Who will provide the service? A number of third-party companies offer extended warranties. While most are reliable, it's probably better if the extended coverage is provided by the manufacturer or the retailer. There is little or no recourse for consumers who hold service contracts with companies that go out of business.
Check the company's reputation by asking your Better Business Bureau, consumer protection office or state insurance commission about complaints.
Is my new purchase likely to fail? A service contract may be a waste of money if what you're buying is unlikely to need servicing. Although there is no consensus among the experts on which appliances deserve service contracts, here are some generalities that are widely accepted:
- Central air conditioners, because of the high cost of repairs and their essential need in hot weather, are popular candidates for extended warranties. So are mechanical appliances that do hard physical work and have lots of moving parts, such as clothes washers and dishwashers. "Clothes dryers have lower failure rates and usually don't need coverage by a service agreement," says Landers.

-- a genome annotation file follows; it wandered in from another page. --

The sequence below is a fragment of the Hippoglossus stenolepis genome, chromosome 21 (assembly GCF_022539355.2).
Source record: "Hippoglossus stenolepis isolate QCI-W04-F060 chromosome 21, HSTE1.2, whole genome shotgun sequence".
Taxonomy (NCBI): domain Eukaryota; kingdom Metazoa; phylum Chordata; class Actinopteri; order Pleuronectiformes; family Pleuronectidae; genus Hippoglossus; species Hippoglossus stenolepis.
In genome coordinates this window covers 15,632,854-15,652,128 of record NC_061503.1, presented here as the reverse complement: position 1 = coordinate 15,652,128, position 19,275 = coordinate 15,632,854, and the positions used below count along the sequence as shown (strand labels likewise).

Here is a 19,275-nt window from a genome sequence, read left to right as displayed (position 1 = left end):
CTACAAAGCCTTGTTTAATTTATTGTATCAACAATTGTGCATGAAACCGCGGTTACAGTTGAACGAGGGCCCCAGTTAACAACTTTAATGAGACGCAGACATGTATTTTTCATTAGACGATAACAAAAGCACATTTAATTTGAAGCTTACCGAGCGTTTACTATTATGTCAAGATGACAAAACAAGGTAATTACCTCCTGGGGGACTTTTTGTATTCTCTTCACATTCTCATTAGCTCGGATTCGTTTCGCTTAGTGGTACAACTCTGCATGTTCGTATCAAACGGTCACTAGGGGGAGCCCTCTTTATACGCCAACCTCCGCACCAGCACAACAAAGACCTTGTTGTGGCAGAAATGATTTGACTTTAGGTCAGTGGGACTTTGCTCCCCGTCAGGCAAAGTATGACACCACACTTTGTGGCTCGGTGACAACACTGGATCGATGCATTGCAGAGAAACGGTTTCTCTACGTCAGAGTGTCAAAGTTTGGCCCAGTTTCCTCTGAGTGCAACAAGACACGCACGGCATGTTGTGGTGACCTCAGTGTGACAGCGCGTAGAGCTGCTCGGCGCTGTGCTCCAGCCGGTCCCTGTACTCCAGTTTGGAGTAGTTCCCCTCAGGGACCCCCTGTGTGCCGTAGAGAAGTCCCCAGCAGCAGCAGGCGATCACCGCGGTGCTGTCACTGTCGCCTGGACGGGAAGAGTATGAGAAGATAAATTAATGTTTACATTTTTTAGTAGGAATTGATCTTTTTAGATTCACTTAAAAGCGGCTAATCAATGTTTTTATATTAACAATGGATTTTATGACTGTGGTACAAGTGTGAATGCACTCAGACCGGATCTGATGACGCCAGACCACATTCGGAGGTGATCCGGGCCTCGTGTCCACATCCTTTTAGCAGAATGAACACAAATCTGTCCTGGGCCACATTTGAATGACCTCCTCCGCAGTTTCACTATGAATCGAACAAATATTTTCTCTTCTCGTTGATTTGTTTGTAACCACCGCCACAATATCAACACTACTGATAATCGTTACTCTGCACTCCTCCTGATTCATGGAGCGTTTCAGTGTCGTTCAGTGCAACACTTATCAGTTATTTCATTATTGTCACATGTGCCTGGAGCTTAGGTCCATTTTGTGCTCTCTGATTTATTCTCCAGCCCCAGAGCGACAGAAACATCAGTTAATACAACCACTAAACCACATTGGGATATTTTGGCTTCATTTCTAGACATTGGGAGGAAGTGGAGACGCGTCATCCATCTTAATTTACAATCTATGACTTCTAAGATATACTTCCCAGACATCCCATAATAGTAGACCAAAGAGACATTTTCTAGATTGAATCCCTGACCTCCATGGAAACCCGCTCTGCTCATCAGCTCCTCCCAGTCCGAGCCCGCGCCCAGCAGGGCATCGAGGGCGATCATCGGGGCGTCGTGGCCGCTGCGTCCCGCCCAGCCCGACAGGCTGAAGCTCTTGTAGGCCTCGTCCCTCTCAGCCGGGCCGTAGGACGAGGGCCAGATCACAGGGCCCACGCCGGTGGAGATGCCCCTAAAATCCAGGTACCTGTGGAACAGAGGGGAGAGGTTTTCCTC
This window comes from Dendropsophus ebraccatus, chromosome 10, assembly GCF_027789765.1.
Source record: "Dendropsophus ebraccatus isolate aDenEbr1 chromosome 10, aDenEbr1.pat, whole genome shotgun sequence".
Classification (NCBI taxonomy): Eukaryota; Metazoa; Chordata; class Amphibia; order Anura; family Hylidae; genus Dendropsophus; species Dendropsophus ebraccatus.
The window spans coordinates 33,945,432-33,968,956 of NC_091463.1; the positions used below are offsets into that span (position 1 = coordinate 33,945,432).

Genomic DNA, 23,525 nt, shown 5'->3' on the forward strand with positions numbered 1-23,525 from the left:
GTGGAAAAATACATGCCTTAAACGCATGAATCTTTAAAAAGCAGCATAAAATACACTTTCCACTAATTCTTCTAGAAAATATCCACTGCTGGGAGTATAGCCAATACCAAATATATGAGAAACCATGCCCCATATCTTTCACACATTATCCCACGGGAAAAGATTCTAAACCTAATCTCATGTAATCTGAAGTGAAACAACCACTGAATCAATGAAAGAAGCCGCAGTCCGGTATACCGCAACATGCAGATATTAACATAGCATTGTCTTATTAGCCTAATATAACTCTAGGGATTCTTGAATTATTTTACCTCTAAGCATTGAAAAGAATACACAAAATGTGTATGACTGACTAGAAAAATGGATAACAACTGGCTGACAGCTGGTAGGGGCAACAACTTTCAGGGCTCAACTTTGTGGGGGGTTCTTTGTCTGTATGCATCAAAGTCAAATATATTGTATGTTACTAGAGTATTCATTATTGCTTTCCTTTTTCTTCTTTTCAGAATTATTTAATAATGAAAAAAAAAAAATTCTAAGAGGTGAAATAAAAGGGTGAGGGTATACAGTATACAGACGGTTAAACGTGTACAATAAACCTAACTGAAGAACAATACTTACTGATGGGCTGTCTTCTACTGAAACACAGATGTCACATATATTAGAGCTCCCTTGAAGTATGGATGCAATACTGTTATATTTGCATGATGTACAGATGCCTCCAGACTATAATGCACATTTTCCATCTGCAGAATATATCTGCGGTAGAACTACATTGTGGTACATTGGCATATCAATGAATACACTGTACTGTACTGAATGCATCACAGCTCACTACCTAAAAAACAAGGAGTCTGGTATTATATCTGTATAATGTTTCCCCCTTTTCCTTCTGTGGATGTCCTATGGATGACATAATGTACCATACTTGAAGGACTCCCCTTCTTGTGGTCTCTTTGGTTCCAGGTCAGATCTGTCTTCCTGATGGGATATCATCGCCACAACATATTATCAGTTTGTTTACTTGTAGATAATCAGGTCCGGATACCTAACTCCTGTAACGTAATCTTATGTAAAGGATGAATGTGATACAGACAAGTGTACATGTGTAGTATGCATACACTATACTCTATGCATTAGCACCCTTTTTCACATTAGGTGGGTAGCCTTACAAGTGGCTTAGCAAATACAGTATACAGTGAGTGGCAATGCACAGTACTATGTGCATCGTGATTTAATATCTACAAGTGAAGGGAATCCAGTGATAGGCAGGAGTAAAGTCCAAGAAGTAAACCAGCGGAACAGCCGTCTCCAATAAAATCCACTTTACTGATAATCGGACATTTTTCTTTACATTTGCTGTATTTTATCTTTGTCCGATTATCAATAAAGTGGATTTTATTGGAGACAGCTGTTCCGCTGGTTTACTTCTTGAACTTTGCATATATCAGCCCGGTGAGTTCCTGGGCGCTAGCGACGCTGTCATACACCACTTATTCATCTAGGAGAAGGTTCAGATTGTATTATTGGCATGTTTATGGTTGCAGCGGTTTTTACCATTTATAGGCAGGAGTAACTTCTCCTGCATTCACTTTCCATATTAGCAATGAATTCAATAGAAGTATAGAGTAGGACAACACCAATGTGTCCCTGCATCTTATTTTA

- Modern electronic products such as flat-screen television sets have become so reliable that extended warranties are seldom worthwhile. A TV set that makes it past the manufacturer's one-year warranty without a failure is likely to continue on for years without a problem. Among the exceptions in this category are laptop computers. Because of their portability and exposure to damage, you may want to consider an extended warranty.
- When it comes to new cars, the trend toward greatly extended original warranties is making the cost of service contracts an unnecessary expense in most cases.
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William J. Lynott is an author and freelance writer who specializes in business and financial issues.